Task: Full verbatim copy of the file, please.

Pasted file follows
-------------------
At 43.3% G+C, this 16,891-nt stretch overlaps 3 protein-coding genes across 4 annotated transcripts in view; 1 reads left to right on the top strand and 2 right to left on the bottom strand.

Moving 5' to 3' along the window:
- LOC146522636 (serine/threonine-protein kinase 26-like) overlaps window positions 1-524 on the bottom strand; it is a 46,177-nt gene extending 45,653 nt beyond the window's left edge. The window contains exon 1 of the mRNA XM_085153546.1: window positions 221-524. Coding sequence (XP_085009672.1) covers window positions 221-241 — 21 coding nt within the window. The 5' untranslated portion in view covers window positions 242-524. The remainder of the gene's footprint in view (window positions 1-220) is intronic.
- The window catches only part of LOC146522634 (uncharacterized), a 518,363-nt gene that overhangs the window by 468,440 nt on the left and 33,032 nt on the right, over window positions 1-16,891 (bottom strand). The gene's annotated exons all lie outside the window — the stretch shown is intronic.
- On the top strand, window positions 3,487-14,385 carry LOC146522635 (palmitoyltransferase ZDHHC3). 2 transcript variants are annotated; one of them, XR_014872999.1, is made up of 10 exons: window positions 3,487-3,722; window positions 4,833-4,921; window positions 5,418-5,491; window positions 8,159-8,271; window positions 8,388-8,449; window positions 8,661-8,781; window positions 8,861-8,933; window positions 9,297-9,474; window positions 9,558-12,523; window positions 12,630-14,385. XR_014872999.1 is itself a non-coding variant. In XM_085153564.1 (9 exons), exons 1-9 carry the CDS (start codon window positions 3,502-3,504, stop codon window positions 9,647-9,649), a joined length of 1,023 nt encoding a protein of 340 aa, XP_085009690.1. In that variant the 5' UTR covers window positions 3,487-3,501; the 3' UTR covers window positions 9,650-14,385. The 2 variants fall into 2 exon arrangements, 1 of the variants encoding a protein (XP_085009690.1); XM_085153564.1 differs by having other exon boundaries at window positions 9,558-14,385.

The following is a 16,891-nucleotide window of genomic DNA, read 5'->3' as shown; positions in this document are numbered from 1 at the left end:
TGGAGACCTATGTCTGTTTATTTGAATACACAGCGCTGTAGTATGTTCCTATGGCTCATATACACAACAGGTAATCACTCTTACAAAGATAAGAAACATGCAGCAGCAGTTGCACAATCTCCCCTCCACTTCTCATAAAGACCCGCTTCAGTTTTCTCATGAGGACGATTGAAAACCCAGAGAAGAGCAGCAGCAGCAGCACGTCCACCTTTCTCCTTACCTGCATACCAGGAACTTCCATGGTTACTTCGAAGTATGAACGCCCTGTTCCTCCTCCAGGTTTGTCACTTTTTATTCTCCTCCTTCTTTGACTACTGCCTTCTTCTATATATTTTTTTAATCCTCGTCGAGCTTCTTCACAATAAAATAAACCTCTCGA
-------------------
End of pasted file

At 43.3% G+C, this 16,891-nt stretch overlaps 3 protein-coding genes across 4 annotated transcripts in view; 1 reads left to right on the top strand and 2 right to left on the bottom strand.

Moving 5' to 3' along the window:
- LOC146522636 (serine/threonine-protein kinase 26-like) overlaps window positions 1-524 on the bottom strand; it is a 46,177-nt gene extending 45,653 nt beyond the window's left edge. The window contains exon 1 of the mRNA XM_085153546.1: window positions 221-524. Coding sequence (XP_085009672.1) covers window positions 221-241 — 21 coding nt within the window. The 5' untranslated portion in view covers window positions 242-524. The remainder of the gene's footprint in view (window positions 1-220) is intronic.
- The window catches only part of LOC146522634 (uncharacterized), a 518,363-nt gene that overhangs the window by 468,440 nt on the left and 33,032 nt on the right, over window positions 1-16,891 (bottom strand). The gene's annotated exons all lie outside the window — the stretch shown is intronic.
- On the top strand, window positions 3,487-14,385 carry LOC146522635 (palmitoyltransferase ZDHHC3). 2 transcript variants are annotated; one of them, XR_014872999.1, is made up of 10 exons: window positions 3,487-3,722; window positions 4,833-4,921; window positions 5,418-5,491; window positions 8,159-8,271; window positions 8,388-8,449; window positions 8,661-8,781; window positions 8,861-8,933; window positions 9,297-9,474; window positions 9,558-12,523; window positions 12,630-14,385. XR_014872999.1 is itself a non-coding variant. In XM_085153564.1 (9 exons), exons 1-9 carry the CDS (start codon window positions 3,502-3,504, stop codon window positions 9,647-9,649), a joined length of 1,023 nt encoding a protein of 340 aa, XP_085009690.1. In that variant the 5' UTR covers window positions 3,487-3,501; the 3' UTR covers window positions 9,650-14,385. The 2 variants fall into 2 exon arrangements, 1 of the variants encoding a protein (XP_085009690.1); XM_085153564.1 differs by having other exon boundaries at window positions 9,558-14,385.

The following is a 16,891-nucleotide window of genomic DNA, read 5'->3' as shown; positions in this document are numbered from 1 at the left end:
TGGAGACCTATGTCTGTTTATTTGAATACACAGCGCTGTAGTATGTTCCTATGGCTCATATACACAACAGGTAATCACTCTTACAAAGATAAGAAACATGCAGCAGCAGTTGCACAATCTCCCCTCCACTTCTCATAAAGACCCGCTTCAGTTTTCTCATGAGGACGATTGAAAACCCAGAGAAGAGCAGCAGCAGCAGCACGTCCACCTTTCTCCTTACCTGCATACCAGGAACTTCCATGGTTACTTCGAAGTATGAACGCCCTGTTCCTCCTCCAGGTTTGTCACTTTTTATTCTCCTCCTTCTTTGACTACTGCCTTCTTCTATATATTTTTTTAATCCTCGTCGAGCTTCTTCACAATAAAATAAACCTCTCGA